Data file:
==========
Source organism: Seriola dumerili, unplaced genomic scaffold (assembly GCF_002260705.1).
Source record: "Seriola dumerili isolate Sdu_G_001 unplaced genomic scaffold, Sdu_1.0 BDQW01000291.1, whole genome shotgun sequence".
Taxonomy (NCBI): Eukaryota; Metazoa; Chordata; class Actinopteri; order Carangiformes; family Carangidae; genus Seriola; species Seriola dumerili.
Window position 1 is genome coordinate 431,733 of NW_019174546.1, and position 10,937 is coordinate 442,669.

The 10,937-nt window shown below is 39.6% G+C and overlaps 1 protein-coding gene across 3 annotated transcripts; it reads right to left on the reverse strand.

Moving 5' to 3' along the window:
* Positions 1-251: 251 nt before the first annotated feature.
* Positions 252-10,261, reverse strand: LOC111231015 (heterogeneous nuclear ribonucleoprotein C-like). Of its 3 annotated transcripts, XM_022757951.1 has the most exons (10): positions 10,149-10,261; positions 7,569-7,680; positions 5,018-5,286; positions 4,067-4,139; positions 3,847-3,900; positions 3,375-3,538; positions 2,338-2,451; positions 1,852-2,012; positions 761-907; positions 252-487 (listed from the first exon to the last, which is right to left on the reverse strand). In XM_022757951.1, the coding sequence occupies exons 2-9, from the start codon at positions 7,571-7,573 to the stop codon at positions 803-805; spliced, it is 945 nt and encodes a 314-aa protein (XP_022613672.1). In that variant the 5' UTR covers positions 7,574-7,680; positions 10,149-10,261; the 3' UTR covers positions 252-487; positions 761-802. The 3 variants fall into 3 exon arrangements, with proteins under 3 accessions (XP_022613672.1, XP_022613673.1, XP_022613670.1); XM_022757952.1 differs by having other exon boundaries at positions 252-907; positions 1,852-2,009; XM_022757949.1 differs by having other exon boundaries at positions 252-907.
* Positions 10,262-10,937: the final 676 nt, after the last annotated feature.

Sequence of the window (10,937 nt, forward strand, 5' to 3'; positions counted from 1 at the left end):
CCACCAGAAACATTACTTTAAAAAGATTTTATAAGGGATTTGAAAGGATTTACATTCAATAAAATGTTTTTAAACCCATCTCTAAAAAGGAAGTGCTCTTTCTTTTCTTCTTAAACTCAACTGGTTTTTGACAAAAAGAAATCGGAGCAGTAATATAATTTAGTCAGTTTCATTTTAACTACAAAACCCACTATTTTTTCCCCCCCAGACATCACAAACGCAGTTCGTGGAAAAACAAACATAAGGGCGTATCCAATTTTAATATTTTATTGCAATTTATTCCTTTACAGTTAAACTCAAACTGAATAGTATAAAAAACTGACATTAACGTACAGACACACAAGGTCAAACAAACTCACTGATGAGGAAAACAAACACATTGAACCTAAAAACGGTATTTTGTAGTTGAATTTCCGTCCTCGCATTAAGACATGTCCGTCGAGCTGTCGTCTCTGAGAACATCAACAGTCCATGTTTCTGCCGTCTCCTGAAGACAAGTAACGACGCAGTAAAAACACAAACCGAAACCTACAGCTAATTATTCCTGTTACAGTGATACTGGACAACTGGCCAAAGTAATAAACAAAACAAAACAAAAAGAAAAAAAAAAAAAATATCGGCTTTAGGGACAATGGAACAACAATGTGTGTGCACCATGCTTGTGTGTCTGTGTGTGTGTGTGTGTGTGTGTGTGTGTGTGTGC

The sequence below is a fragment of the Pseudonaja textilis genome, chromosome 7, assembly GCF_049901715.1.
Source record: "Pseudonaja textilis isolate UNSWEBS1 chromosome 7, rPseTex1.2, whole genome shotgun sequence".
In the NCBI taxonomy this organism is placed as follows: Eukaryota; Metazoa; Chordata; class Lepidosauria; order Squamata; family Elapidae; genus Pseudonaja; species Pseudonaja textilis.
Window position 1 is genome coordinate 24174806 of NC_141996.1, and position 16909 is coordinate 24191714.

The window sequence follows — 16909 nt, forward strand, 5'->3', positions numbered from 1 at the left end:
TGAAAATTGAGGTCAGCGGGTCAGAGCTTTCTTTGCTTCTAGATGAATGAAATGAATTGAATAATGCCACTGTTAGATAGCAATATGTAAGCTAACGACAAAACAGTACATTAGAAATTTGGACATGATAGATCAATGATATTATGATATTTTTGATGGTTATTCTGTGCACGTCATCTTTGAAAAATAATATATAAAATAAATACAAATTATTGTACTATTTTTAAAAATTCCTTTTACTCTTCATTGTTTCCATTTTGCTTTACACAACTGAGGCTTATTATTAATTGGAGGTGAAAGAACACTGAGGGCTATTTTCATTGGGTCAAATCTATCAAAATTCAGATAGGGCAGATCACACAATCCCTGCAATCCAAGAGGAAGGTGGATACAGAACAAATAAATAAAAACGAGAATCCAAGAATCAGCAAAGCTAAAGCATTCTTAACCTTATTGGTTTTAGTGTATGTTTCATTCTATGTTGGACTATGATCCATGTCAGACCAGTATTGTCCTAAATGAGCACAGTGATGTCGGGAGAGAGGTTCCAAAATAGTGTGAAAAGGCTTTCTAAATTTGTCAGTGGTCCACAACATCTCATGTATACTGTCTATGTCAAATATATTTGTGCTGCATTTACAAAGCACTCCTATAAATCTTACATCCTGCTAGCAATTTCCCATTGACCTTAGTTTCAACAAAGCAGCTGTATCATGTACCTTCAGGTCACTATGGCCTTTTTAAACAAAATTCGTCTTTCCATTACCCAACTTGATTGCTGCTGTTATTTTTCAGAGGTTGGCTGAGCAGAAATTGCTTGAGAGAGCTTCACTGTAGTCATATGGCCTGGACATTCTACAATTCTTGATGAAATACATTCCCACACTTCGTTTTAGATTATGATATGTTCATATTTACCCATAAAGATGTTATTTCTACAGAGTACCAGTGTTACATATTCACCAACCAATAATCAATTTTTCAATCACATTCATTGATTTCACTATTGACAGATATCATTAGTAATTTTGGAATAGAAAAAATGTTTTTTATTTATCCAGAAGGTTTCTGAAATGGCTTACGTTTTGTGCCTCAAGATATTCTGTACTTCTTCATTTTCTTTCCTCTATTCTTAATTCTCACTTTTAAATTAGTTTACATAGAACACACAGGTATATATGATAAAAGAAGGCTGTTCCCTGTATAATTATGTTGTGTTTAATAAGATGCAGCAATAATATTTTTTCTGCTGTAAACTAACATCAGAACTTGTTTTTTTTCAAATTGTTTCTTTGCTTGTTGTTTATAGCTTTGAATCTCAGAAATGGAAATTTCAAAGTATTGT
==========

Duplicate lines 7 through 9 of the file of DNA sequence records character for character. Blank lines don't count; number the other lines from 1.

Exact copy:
* Positions 1-251: 251 nt before the first annotated feature.
* Positions 252-10,261, reverse strand: LOC111231015 (heterogeneous nuclear ribonucleoprotein C-like). Of its 3 annotated transcripts, XM_022757951.1 has the most exons (10): positions 10,149-10,261; positions 7,569-7,680; positions 5,018-5,286; positions 4,067-4,139; positions 3,847-3,900; positions 3,375-3,538; positions 2,338-2,451; positions 1,852-2,012; positions 761-907; positions 252-487 (listed from the first exon to the last, which is right to left on the reverse strand). In XM_022757951.1, the coding sequence occupies exons 2-9, from the start codon at positions 7,571-7,573 to the stop codon at positions 803-805; spliced, it is 945 nt and encodes a 314-aa protein (XP_022613672.1). In that variant the 5' UTR covers positions 7,574-7,680; positions 10,149-10,261; the 3' UTR covers positions 252-487; positions 761-802. The 3 variants fall into 3 exon arrangements, with proteins under 3 accessions (XP_022613672.1, XP_022613673.1, XP_022613670.1); XM_022757952.1 differs by having other exon boundaries at positions 252-907; positions 1,852-2,009; XM_022757949.1 differs by having other exon boundaries at positions 252-907.
* Positions 10,262-10,937: the final 676 nt, after the last annotated feature.